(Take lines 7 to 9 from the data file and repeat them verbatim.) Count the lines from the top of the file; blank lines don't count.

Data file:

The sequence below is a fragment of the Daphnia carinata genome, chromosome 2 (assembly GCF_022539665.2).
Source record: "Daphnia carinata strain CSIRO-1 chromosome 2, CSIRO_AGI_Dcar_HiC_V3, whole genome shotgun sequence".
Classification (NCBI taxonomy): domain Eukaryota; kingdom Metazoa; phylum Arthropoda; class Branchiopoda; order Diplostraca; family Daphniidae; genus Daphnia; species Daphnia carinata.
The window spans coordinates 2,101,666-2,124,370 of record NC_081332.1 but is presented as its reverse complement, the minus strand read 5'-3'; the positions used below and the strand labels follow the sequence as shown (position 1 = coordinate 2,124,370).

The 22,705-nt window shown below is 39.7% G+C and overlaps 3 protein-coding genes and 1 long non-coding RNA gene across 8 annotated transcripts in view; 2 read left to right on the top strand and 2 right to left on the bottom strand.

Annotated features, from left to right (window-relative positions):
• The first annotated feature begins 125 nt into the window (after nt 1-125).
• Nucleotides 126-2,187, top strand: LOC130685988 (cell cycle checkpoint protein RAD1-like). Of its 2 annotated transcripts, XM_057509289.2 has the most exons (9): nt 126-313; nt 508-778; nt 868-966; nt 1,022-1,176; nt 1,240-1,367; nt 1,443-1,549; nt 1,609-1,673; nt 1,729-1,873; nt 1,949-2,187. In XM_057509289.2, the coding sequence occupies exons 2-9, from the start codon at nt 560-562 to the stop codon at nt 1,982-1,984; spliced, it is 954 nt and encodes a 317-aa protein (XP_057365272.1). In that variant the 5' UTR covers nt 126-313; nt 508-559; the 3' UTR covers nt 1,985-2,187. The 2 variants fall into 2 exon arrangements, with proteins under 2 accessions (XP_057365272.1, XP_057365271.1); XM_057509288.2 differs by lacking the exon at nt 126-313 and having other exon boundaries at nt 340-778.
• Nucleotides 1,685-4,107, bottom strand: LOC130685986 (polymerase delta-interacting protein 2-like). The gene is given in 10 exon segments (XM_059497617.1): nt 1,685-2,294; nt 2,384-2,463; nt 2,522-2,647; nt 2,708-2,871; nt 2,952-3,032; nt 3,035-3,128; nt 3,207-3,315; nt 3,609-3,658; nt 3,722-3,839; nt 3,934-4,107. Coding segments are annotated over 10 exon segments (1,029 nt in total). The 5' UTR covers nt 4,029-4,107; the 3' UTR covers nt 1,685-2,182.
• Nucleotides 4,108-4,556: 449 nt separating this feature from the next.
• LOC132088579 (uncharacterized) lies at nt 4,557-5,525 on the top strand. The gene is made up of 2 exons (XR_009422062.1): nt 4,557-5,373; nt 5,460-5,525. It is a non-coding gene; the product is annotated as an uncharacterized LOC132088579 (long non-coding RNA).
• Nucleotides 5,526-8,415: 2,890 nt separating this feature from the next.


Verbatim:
• The first annotated feature begins 125 nt into the window (after nt 1-125).
• Nucleotides 126-2,187, top strand: LOC130685988 (cell cycle checkpoint protein RAD1-like). Of its 2 annotated transcripts, XM_057509289.2 has the most exons (9): nt 126-313; nt 508-778; nt 868-966; nt 1,022-1,176; nt 1,240-1,367; nt 1,443-1,549; nt 1,609-1,673; nt 1,729-1,873; nt 1,949-2,187. In XM_057509289.2, the coding sequence occupies exons 2-9, from the start codon at nt 560-562 to the stop codon at nt 1,982-1,984; spliced, it is 954 nt and encodes a 317-aa protein (XP_057365272.1). In that variant the 5' UTR covers nt 126-313; nt 508-559; the 3' UTR covers nt 1,985-2,187. The 2 variants fall into 2 exon arrangements, with proteins under 2 accessions (XP_057365272.1, XP_057365271.1); XM_057509288.2 differs by lacking the exon at nt 126-313 and having other exon boundaries at nt 340-778.
• Nucleotides 1,685-4,107, bottom strand: LOC130685986 (polymerase delta-interacting protein 2-like). The gene is given in 10 exon segments (XM_059497617.1): nt 1,685-2,294; nt 2,384-2,463; nt 2,522-2,647; nt 2,708-2,871; nt 2,952-3,032; nt 3,035-3,128; nt 3,207-3,315; nt 3,609-3,658; nt 3,722-3,839; nt 3,934-4,107. Coding segments are annotated over 10 exon segments (1,029 nt in total). The 5' UTR covers nt 4,029-4,107; the 3' UTR covers nt 1,685-2,182.